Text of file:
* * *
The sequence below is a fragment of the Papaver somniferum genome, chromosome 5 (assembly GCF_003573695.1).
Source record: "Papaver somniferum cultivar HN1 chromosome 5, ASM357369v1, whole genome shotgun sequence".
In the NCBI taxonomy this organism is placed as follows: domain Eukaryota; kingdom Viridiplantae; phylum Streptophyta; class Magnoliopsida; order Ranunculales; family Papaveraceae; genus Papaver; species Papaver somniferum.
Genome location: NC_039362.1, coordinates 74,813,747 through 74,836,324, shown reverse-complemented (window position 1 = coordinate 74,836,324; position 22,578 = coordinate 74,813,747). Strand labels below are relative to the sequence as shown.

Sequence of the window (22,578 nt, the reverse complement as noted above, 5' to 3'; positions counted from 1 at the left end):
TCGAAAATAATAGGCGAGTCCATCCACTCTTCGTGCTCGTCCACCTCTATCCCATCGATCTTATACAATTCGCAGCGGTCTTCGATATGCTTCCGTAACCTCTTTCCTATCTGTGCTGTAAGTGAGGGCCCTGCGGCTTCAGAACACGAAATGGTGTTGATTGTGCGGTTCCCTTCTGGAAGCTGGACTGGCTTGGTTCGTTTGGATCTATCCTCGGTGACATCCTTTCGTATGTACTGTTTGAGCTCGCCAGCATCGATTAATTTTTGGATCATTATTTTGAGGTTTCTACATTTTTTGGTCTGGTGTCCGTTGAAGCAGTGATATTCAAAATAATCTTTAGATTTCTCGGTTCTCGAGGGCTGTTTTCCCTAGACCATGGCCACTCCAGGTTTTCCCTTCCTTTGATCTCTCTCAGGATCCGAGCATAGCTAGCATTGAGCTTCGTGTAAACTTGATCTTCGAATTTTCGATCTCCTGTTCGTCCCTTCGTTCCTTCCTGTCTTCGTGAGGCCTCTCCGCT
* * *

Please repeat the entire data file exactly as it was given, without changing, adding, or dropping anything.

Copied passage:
The sequence below is a fragment of the Papaver somniferum genome, chromosome 5 (assembly GCF_003573695.1).
Source record: "Papaver somniferum cultivar HN1 chromosome 5, ASM357369v1, whole genome shotgun sequence".
In the NCBI taxonomy this organism is placed as follows: domain Eukaryota; kingdom Viridiplantae; phylum Streptophyta; class Magnoliopsida; order Ranunculales; family Papaveraceae; genus Papaver; species Papaver somniferum.
Genome location: NC_039362.1, coordinates 74,813,747 through 74,836,324, shown reverse-complemented (window position 1 = coordinate 74,836,324; position 22,578 = coordinate 74,813,747). Strand labels below are relative to the sequence as shown.

Sequence of the window (22,578 nt, the reverse complement as noted above, 5' to 3'; positions counted from 1 at the left end):
TCGAAAATAATAGGCGAGTCCATCCACTCTTCGTGCTCGTCCACCTCTATCCCATCGATCTTATACAATTCGCAGCGGTCTTCGATATGCTTCCGTAACCTCTTTCCTATCTGTGCTGTAAGTGAGGGCCCTGCGGCTTCAGAACACGAAATGGTGTTGATTGTGCGGTTCCCTTCTGGAAGCTGGACTGGCTTGGTTCGTTTGGATCTATCCTCGGTGACATCCTTTCGTATGTACTGTTTGAGCTCGCCAGCATCGATTAATTTTTGGATCATTATTTTGAGGTTTCTACATTTTTTGGTCTGGTGTCCGTTGAAGCAGTGATATTCAAAATAATCTTTAGATTTCTCGGTTCTCGAGGGCTGTTTTCCCTAGACCATGGCCACTCCAGGTTTTCCCTTCCTTTGATCTCTCTCAGGATCCGAGCATAGCTAGCATTGAGCTTCGTGTAAACTTGATCTTCGAATTTTCGATCTCCTGTTCGTCCCTTCGTTCCTTCCTGTCTTCGTGAGGCCTCTCCGCT